Pain serves its purpose. It is a message conveying “pay attention here”. Physical pain—of injuries, illnesses—makes damn sure we give it a rest. Pain is essential in identifying what is wrong, where.
I seem to have been infected with some seasonal virus. When such an infection is accompanied with a fluctuation in temperature, the tonsils swell. Swollen tonsils make my life quite rough for a few days. The body starts signalling well in advance that things are going to wrong.
Not just food, it is tough to swallow saliva, to turn the neck. Under these circumstances, speech has a cost.
Marvellous side effect! Every word I speak has been carefully evaluated for the cost about to be incurred. If the set of organs are to be actuated, knowing it is absolutely bound to cause pain that will be felt for a few seconds after the vibrations of the organs have subsided, they better be substantial, meaningful, absolutely necessary, short, concise…
The pain makes me aware of the great benefits of not speaking, not reacting, paying attention, thinking before speaking. So much is better left unsaid, so much can be conveyed by gestures, so much is worth just a smile and a nod!
Pain is the first proper step to real compassion; it can be a foundation for understanding all those who struggle with their existence.~ David Whyte
The pain will fade away soon. Eventually the memory of the pain. After that, it will be hard to imagine “the pain it used to cause”. I will revert back to speaking without having to pay the cost. Perhaps I should have a switch that penalizes for speaking. An efficient reminder to be exceedingly nice to people, avoid most of the dialogues, just sigh and move on, have space to be compassionate. At least, I get this switch turned on often enough to be reminded once a year.
Pain by David Whyte
Pain is the doorway to the here and now. Physical or emotional pain is an ultimate form of ground, saying, to each of us, in effect, there is no other place than this place, no other body than this body, no other limb or joint or pang or sharpness or heartbreak but this searing presence. Pain asks us to heal by focusing not only on the place the pain is felt but also the actual way the pain is felt. Pain is a form of alertness and particularity; pain is a way in.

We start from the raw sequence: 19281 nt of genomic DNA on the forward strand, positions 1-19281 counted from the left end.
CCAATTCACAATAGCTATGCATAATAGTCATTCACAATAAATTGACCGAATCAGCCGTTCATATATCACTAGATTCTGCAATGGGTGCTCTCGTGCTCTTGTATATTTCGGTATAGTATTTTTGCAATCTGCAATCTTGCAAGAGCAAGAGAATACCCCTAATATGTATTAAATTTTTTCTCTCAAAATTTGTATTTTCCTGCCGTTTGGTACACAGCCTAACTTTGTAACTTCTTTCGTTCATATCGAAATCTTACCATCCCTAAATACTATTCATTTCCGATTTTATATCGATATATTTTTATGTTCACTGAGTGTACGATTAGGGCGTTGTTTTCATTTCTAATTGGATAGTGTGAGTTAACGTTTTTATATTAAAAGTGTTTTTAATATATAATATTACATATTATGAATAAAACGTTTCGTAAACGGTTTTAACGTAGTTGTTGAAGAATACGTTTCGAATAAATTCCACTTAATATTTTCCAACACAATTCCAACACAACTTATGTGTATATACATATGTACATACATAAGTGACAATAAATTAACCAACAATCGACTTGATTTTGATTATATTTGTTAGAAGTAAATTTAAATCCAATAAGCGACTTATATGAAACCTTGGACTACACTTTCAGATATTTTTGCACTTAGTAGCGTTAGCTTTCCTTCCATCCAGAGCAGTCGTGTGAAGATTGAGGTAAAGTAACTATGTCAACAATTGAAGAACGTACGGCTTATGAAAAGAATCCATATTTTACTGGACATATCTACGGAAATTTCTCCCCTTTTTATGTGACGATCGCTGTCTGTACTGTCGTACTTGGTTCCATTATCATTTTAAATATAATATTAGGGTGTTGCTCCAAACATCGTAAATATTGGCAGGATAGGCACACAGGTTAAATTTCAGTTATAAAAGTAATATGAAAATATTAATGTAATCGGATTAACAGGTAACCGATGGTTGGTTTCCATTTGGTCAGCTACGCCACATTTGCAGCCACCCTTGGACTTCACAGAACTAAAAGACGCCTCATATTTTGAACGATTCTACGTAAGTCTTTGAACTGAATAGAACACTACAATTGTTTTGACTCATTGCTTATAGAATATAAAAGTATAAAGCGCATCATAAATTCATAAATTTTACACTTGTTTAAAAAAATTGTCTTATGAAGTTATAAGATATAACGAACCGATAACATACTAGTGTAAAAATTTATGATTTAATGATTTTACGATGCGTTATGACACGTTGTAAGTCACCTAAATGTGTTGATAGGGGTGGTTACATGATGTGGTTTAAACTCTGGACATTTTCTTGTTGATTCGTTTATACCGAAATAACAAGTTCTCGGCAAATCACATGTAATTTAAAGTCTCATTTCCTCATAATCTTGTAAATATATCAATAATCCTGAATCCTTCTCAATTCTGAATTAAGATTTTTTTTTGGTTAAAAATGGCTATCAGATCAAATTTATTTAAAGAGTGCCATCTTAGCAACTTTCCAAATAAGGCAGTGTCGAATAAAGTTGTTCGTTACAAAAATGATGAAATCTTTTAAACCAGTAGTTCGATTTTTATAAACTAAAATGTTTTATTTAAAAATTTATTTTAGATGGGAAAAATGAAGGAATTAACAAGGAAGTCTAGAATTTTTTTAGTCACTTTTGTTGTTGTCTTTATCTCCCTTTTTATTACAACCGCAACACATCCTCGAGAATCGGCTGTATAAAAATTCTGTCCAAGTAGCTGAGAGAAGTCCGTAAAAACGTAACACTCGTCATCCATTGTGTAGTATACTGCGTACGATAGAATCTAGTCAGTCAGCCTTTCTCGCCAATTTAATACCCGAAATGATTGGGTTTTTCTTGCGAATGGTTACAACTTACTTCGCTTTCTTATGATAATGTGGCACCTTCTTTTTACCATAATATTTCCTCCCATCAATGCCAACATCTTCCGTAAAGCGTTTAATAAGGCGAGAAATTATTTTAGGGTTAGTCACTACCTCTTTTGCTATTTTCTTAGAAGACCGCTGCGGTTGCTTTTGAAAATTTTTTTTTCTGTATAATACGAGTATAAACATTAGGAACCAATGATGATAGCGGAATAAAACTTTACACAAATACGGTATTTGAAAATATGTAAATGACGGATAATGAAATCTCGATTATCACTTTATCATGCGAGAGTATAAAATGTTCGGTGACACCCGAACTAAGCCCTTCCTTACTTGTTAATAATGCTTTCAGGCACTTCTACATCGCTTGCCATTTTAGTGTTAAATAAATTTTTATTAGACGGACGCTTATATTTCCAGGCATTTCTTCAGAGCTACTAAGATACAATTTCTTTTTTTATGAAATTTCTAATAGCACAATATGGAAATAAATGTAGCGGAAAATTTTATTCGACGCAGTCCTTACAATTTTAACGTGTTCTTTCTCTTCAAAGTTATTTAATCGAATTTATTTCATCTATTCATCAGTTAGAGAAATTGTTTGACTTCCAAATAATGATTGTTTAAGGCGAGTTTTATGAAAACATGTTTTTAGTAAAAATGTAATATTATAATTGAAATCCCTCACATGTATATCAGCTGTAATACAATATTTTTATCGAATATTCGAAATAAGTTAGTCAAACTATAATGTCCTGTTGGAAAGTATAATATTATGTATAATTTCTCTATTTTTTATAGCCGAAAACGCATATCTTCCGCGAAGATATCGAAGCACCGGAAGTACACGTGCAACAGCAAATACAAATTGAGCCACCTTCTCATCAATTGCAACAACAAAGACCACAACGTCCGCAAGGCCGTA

Through the radical undoing and debilitation of repeated pain we are reacquainted with the essentialities of place and time and existence itself; in deep pain we have energy only for what we can do wholeheartedly and then, only within a narrow range of motion, metaphorically or physically, from tying our shoelace to holding the essential core conversations that are reciprocal and reinforcing within the close-in circle of those we love. Pain teaches us a fine economy, in movement, in the heart’s affections, in what we ask of ourselves and eventually in what we ask in others.
Pain’s beautiful humiliations make us naturally humble and force us to put aside the guise of pretense. In real pain we have no other choice but to learn to ask for help and on a daily basis. Pain tells us we belong and cannot live forever alone or in isolation. Pain makes us understand reciprocation. In real pain we often have nothing to give back other than our own gratitude, a smile that perhaps looks half like a grimace or the passing friendship of the thankful moment to a helpful stranger, and pain can be an introduction to real friendship, it tests those friends we think we already have but also introduces us to those who newly and surprisingly come to our aid.
Pain is the first proper step to real compassion; it can be a foundation for understand all those who struggle with their existence. Experiencing real pain ourselves, our moral superiority comes to an end; we stop urging others to get with the program, to get their act together or to sharpen up, and start to look for the particular form of debilitation, visible or invisible that every person struggles to overcome. In pain, we suddenly find our understanding and compassion engaged as to why others may find it hard to fully participate.
Strangely, the narrow focus that is the central difficult invitation of bodily pain, calls for a greater perspective, for a bigger, more generous sense of humor. With the grand perspective real pain is never far from real laughter - at ourself or for another watching that self-laughter at the predicament or the physical absurdity that has become a daily experience. Pain makes drama of an everyday life with our body and our presence firmly caught on stage and in the spotlight, we are visible to others in a way over which we have no choice, limping here or leaning there.
Lastly, pain is appreciation; for most of all the simple possibility and gift of a pain-free life - all the rest is a bonus. Others do not know the gift in simply being healthy, of being unconsciously free to move or walk or run. Pain is a lonely road, no one can know the measure of our particular agonies, but through pain we have the possibility, just the possibility, of coming to know others as we have, with so much difficulty come to know ourselves.